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@specla/validator

1.2.4 • Public • Published

Specla Validator

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A 4 kb gzipped schema validator, built for developers, with extensibility and performance in mind. It handles both synchronous and asynchronous validation and it is compatible with Node.js and Browser environments out of the box.

import Validator, { string, number } from '@specla/validator'
 
const schema = {
  name: String,
  email: async value => await isEmailUniqueInDB(value), // just an example
  age: value => value > 16,
  skills: [{
    type: string({ max: 255 }),
    experience: number({ min: 0, max: 10 })
  }],
  createdAt: Date
}
 
const data = {
  name: 'John Doe',
  email: 'test@example.com',
  age: 23,
  skills: [{
    type: 'Validation',
    experience: 10
  }],
  createdAt: new Date()
}
 
try {
  await new Validator(data, schema)
} catch (err) {
  console.log(err)
}

Content

Install

Download @specla/validator from npm and your are good to go!

npm install --save @specla/validator

Schema definition

A schema is an array or object where the key has a corresponding validator function. The validator function is invocated when you compare the schema against your data. If you want to marke the value as invalid all you have to do is to throw an error or return false within the validator function.

// Object schema
const schema = {
  key: function validator (value) {
    // Validate the value to the key
  }
}
 
// Array schema
const arraySchema = [function validator (value) {}]

Specla Validator supports js standard types. This is possible because the Validator transforms the schema into a transformed schema with validator functions for you at run time.

// Defined schema with js types
const schema = {
  string: String,
}
// The above is transformed into the schema below at run time
const transformedSchema = {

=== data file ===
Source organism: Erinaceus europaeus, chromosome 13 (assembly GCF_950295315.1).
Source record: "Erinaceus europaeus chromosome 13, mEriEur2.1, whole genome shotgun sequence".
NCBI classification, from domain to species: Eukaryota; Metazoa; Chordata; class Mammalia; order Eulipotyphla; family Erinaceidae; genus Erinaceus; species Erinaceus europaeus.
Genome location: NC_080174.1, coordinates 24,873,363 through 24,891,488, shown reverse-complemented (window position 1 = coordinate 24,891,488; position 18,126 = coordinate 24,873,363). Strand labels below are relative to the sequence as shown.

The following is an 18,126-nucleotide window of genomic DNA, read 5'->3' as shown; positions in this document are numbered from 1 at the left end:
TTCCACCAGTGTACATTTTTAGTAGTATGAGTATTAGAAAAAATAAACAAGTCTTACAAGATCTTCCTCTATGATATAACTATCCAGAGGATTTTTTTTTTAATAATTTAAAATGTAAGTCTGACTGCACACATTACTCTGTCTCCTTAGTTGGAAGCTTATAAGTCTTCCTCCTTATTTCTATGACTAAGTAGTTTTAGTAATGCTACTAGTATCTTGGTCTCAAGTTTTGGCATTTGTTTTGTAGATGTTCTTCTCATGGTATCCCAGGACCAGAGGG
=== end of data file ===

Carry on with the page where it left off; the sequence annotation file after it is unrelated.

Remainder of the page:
string: string()
}

The Validator ships with some types you can use to easier define your schema and your constraints.

// import types from @specla/validator
import { array, boolean, number, integer, object, string, symbol, mixed, date, email, url } from '@specla/validator'
 
const schema = {
  // validates a number from 0 - 100 with a precision of to decimals
  number: number({ min: 0, max: 100, precision: 2 })
}

All types shipped with this module requires a value by default. If you have a target in the schema which should be optional, you just have to specify it like below.

// will accept strings, null and undefined.
string({ optional: true })

Types

array(properties: Object, schema: Array)

  • properties:
    • defaultValue: Mixed: if the value is null or undefined then set default value instead.
    • optional: Boolean: allows values to be null or undefined
    • min: Number: should be above the minimum length.
    • max: Number: should be below the maximum length.
  • schema: Schema to validate the arrays values against.
const schema = {
  // this validates that the array has between 0 - 10 items which are strings.
  array: array({ min: 0, max: 10 }, [String])
}

boolean(properties: Object)

  • properties:
    • defaultValue: Mixed: if the value is null or undefined then set default value instead.
    • optional: Boolean: allows values to be null or undefined
    • cast: Boolean: if this is set to true the validator will try to cast all values to booleans
const schema = {
  // this validates booleans and tries to cast a value to a boolean if its some other type.
  boolean: boolean({ cast: true })
}

date(properties: Object)

  • properties:
    • defaultValue: Mixed: if the value is null or undefined then set default value instead.
    • optional: Boolean: allows values to be null or undefined
    • min: Number: the give date should be above the minimum date.
    • max: Number: the give date should be below the maximum date.
const schema = {